“Right now, I have no further aspirations other than finishing my project until 2014″ I said solemnly to my friend.
We were having coffee at one of my favorite joints outside town. I’ve just finished my work, while he was on one of his treasured “mental health day” – both of us taking the rare opportunity to meet outside our work hours.
He was just telling me about his perfect life plans. He plans to get married next year. He is accumulating his project experiences to obtain his professional license in two years. He has already invested in property.
I was overwhelmed by his confidence in his life plans when I blurted out how aimless my life is.
Or, is it?
I know what it means to have plans. I had a 2-, 5, and 10-year plan before I graduated: to get published, to live overseas, to get a Master’s degree, to work in environmental and sustainability policy areas, to rise to a managerial position, etc.
I achieved most of them, and in consequent order – but I’m left with searching for more. Over time, I came to learn a life carefully planned isn’t necessarily a meaningful one.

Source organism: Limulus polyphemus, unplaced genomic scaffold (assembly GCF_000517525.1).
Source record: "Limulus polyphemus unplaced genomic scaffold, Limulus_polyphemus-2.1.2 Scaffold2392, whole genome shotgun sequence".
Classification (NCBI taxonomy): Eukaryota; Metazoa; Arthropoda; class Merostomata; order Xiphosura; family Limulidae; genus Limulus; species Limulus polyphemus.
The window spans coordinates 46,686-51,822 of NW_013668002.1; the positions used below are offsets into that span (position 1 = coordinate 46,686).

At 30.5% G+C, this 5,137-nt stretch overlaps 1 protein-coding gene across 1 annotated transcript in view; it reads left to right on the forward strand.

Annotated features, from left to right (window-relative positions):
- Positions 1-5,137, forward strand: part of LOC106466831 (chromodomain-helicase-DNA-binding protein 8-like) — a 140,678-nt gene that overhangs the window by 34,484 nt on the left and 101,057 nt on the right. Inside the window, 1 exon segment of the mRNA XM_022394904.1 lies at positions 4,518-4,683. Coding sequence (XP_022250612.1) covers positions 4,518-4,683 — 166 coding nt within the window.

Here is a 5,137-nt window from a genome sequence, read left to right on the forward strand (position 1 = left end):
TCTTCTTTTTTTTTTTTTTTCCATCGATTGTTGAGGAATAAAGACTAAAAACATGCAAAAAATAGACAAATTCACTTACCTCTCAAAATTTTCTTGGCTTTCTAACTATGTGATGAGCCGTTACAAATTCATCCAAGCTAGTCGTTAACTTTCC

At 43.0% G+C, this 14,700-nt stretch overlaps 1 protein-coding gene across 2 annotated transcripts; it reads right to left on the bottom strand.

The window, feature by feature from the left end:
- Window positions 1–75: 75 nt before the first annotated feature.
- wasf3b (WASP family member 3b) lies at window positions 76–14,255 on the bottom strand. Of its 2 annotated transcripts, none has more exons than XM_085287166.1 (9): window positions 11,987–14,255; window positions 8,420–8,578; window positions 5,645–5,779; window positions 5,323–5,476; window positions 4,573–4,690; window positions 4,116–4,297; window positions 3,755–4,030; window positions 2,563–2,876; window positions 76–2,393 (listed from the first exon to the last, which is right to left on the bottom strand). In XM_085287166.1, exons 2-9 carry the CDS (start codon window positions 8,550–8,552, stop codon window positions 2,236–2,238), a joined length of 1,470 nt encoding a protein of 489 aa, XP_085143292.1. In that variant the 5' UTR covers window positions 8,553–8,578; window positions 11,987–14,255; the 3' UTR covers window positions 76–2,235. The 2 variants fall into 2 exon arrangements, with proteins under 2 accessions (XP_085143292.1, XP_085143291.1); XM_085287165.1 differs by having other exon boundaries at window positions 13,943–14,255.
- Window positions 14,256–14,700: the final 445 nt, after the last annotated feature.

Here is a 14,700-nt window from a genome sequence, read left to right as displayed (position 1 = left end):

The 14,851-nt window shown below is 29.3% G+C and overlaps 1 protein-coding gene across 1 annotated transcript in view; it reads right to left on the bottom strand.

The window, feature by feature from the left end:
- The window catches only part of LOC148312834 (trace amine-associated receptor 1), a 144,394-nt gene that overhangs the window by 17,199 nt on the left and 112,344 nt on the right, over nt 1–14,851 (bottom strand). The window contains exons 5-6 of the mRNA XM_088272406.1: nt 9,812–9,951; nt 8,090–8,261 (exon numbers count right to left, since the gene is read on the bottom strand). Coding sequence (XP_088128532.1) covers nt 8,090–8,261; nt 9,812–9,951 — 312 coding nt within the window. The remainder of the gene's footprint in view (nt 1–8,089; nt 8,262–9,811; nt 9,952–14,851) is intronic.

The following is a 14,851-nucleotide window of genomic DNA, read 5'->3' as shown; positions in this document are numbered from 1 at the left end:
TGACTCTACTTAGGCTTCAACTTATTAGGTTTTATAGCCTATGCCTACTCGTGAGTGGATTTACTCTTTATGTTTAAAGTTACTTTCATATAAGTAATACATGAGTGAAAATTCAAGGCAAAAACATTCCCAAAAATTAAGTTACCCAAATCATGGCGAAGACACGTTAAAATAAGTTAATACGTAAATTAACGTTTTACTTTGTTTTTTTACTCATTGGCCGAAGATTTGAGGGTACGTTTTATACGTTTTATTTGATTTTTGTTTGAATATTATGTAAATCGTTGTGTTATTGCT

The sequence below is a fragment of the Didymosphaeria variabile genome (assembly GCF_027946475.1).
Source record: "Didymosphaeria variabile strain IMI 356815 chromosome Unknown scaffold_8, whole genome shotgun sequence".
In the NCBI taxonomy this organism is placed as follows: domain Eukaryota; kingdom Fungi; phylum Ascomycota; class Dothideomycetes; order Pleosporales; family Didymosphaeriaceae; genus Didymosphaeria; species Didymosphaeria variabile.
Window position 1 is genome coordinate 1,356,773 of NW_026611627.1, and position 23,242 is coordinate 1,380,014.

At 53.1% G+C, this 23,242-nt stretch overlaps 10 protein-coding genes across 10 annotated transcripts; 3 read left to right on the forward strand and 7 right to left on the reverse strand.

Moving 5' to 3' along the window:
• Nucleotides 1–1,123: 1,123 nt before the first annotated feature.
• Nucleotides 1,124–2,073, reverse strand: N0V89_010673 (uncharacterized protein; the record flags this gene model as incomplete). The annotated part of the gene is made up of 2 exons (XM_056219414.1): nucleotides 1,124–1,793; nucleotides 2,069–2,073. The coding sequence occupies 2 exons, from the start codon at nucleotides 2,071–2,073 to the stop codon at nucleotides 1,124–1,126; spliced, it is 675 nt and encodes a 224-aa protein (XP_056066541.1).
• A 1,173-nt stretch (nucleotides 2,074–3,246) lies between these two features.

“Put what, why, and who you love ahead of what, why, and who you don’t, and your roadmap will begin to write itself.” – Umair Haque
I worried if the steps I was taking were going to lead me to where I want to be. I fretted about whether I’m doing things right. I wondered if I’m connecting with the right people. I was scared if I didn’t talk to someone I like today I would lose my chance at happily ever after. It’s tiring.
One day, I thought to myself: sod it. Albert Einstein said “we cannot solve our problems with the same level of thinking that created them“.
I have tried the school handbook to being successful, but I am not exactly happy, am I?
Why not, for once, I let go and stop planning?
I came to a realisation that perhaps I don’t really want to do my PhD, after all. I thought with a shudder about committing my hard-earned savings on a new car which I don’t really care about.
Instead of planning to move for a more stable job, I plan for my overland trip instead.
Last weekend I went on a hike up north, going through six river crossings before reaching the top waterfalls with two of my good friends. I came home to receive a new family of cats rescued from a nearby factory, and spending the rest of the weekend setting up the place for them and familiarising them with my cats.
By the end of it, I was exhausted. But I felt good. I felt at peace, like I’m at the right place.
What is you dream life?